Krakatoa, the Indonesian volcano that erupted so violently in 1883, produced many recorded effects that are frequently used as yardsticks when discussing the possible consequences of similar events in the past, particularly the second millennium BC destruction of Thera, a leading contender in the Atlantis stakes. The Krakatoan eruption had a detrimental effect on global climates for some years.
However, this was not the first time that the eruption of Krakatoa had calamitous global consequences. David Keys (image below), an archaeological journalist, details the effects of an eruption of Krakatoa in 534/5 AD, in his book, Catastrophe. This book was the subject of a documentary on the UK’s Channel Four(d). A few years before his book was published Keys wrote an article entitled: Comet may have caused catastrophe on Earth(e), in which he dismissed a volcanic eruption as the cause of the 6th century crop failures, plagues, wars, social unrest and widespread deaths, yet his subsequent book advocates[p.269] a massive eruption of Krakatoa as the culprit. Around the same time, Mike Baillie was about to publish his Exodus to Arthur in which he argued
strongly that the mid-6th century range of catastrophes were caused by a cometary impact. Five years later Baillie co-authored with Patrick McCafferty another book linking comets with Irish mythology, The Celtic Gods, in which they point out that Keys’ proposed huge eruption has not been reflected in any of the various Greenland ice cores in the form of a volcanic-acid spike[0112.164]!
This debate regarding the cause of the global catastrophes in the mid-6th century would appear to be far from over. A 2015 report(f) suggests that a series of North American volcanic eruptions in 536 AD had such a detrimental effect on the climate of Europe that it contributed to the final demise of the Roman Empire. Furthermore, there is now evidence(g) that the eruption of the El Chicon volcano in Southern Mexico around 540 AD led to the disruption of the Maya civilisation. Matthew Toohey from the GEOMAR Helmholtz Centre for Ocean Research in Kiel, Germany, has suggested the possibility of a double event!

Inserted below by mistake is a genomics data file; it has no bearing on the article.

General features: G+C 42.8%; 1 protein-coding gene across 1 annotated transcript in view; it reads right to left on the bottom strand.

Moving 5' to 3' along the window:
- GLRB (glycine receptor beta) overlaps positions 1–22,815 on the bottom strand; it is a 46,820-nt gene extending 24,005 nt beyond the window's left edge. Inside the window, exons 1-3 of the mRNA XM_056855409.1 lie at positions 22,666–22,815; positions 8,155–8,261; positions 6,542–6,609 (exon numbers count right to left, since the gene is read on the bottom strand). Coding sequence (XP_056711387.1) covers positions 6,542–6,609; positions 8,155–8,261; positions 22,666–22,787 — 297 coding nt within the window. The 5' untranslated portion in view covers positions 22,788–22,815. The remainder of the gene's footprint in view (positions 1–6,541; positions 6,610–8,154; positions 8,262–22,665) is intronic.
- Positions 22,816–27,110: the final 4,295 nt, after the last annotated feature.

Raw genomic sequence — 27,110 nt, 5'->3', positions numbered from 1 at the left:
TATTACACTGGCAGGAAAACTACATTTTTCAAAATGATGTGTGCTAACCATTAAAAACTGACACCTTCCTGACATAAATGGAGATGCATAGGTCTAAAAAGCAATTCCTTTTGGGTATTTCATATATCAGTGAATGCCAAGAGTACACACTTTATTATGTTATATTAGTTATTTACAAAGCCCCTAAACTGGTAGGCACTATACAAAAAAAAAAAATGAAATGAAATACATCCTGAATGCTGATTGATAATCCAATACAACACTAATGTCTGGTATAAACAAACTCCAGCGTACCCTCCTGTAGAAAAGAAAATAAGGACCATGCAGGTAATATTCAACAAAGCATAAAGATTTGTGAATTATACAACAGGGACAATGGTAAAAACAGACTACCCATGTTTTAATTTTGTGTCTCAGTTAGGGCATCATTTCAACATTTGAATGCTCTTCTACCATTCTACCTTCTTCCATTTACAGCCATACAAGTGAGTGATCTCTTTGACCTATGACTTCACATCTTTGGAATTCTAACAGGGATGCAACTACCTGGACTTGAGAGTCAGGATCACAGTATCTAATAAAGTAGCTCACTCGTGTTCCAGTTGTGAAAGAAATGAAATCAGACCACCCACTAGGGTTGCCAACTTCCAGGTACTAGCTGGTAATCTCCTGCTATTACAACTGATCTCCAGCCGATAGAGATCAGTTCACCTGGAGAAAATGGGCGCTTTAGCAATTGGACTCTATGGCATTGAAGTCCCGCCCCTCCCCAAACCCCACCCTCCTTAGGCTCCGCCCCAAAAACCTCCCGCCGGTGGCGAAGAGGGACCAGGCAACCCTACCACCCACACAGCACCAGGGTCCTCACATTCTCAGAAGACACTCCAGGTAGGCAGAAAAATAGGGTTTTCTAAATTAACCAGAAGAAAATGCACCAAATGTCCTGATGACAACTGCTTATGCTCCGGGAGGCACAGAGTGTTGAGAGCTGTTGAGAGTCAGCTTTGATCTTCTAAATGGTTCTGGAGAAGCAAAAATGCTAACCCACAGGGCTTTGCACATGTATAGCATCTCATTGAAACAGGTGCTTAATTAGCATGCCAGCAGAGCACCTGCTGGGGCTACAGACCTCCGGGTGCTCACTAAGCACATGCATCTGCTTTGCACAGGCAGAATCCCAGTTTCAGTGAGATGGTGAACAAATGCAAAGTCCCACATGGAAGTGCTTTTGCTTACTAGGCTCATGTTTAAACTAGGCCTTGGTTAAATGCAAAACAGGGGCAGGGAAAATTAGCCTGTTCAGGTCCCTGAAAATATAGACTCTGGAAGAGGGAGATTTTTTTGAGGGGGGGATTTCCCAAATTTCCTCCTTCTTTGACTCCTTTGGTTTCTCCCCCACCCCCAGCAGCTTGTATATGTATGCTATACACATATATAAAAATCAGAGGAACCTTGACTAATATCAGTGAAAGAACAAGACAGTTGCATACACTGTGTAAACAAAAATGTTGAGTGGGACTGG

Early in the 19thcentury the eruption of Tambora, also in Indonesia, was even more powerful(a). However, the most violent eruption of the last two million years also took place in Indonesia 74,000 years ago, when Mt. Toba erupted with devastating consequences for the Indian sub-continent and further afield(b). The Toba caldera is now Lake Toba. A recent study suggested(c) that the Mt.Toba event led to the near extinction of humans.
The Theran eruption was equivalent to the 19th century Krakatoa event when measured according to a volcanic explosivity index (VEI), based on quantitative criteria, as discussed in Walter Friedrich’s book on Thera.
Today, when we watch the 20th century eruption of Mt. St. Helens or the Montserrat volcanoes on our televisions, it gives no real notion of the incredible power of these events or the absolute terror that was experienced by those living close by.
*(d) http://www.davidkeys.co.uk/davids-documentaries/ (Link broken Nov. 2018)*
Fire in the Sea: The Santorini Volcano: Natural History and the Legend of Atlantis  was written by the German, Walter Friedrich, who is now Professor of Geology at the University of Aarhus in Denmark. The book has now been translated by American Professor of Geology, Alexander McBirney.
The book tells the story of one of the most famous islands in the Aegean, Santorini, and its possible connection with the even more famous Atlantis. Santorini has had many names over the millennia; to the ancient Greeks it was Calliste, later becoming Thera and today is Santorini, from the Italian, Santa Irene.
The island of Thera exploded in the second millennium BC with a degree of ferocity, that fortunately, has not been seen since, with the exception of the 1815 explosion on the Indonesian island of Tambora. It not only devastated the island itself, but probably led to the collapse of the Minoan civilisation centred on nearby Crete. This is disputed by some, who date the Minoan collapse to around one hundred and fifty years before the Theran eruption(s). Its effects were felt across large swathes of the Eastern Mediterranean region leading to crop failures and civil unrest. The eruption has been linked with the Biblical plagues of Egypt, but this is still the subject of debate as is the precise date of the eruption/s.
Friedrich considers the evidence for linking Atlantis with Thera and concludes that the question is still open and may be resolved through the ongoing excavations on the island at Akrotiri and in the Nile Delta.
The focus of the book is on the geology of the island and is written in a very readable style and excellently illustrated. Geologists, historians and the general public will find this a fascinating tome. It is a must for anyone interested in the history of the eastern Mediterranean and Atlantis.